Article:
I was asked this morning on Twitter what I thought of the news that three former professional footballers, Rio Ferdinand, Mark Noble and Bobby Zamora, are leading an initiative to build 1,300 homes in a rundown area near Luton
They, of course, follow in the footsteps of Gary Neville and Ryan Giggs, but I understand that the Neville/Giggs scheme is to build two luxury skyscrapers and a five star hotel, not social housing.
It is not the first time that the rich and super rich have used their huge fortunes to address social inequality and provide housing. The social housing movement goes back well over 100 years to people like William Sutton (who founded the original and very successful parcel delivery company in London and then left money in his will to build homes for poor people in London), philanthropists like the Rowntree familiy, and many others.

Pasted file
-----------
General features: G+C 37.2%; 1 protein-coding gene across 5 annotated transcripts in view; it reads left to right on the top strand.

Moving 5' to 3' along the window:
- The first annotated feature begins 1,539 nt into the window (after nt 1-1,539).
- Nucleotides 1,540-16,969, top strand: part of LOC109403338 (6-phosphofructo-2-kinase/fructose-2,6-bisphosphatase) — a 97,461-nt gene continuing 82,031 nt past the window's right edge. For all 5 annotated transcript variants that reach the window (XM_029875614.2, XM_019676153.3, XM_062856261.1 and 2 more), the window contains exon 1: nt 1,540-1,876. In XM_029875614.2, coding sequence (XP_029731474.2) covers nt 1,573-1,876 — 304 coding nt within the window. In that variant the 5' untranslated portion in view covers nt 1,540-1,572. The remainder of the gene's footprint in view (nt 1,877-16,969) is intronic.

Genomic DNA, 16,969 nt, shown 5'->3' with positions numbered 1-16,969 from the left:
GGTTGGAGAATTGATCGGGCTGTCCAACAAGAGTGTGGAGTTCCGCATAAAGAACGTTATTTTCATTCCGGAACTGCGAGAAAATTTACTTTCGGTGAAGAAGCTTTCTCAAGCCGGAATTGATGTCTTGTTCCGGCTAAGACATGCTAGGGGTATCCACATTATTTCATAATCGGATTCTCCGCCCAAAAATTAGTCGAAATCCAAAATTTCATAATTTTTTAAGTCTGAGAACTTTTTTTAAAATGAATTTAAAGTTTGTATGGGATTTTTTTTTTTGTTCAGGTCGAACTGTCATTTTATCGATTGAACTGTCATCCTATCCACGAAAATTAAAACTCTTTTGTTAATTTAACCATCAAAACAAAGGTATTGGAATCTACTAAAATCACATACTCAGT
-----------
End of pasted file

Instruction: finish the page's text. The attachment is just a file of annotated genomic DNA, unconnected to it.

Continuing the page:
The legacy of these philanthropists are housing associations. Unfortunately, many of today’s housing associations have betrayed the legacy of their founders and are now doing less and less development for poor people. Shared ownership products, homes for outright sale, and other more expensive homes have become the norm, and they price out poor and even middle earning people in some expensive housing areas like Brighton.
What particularly impresses me about Ferdinand, Noble and Zamora is that they intend to focus on social and affordable housing. Each development will have between 45% and 50% social and affordable housing, much greater than we see in many developments.
They are putting in their own money as well as working with private investors.
So what do I think? It is a shame that it is necessary to rewind the clock by more than 100 years where we need philanthropists, albeit former footballers, for stepping in where the government and housing associations fail to tread.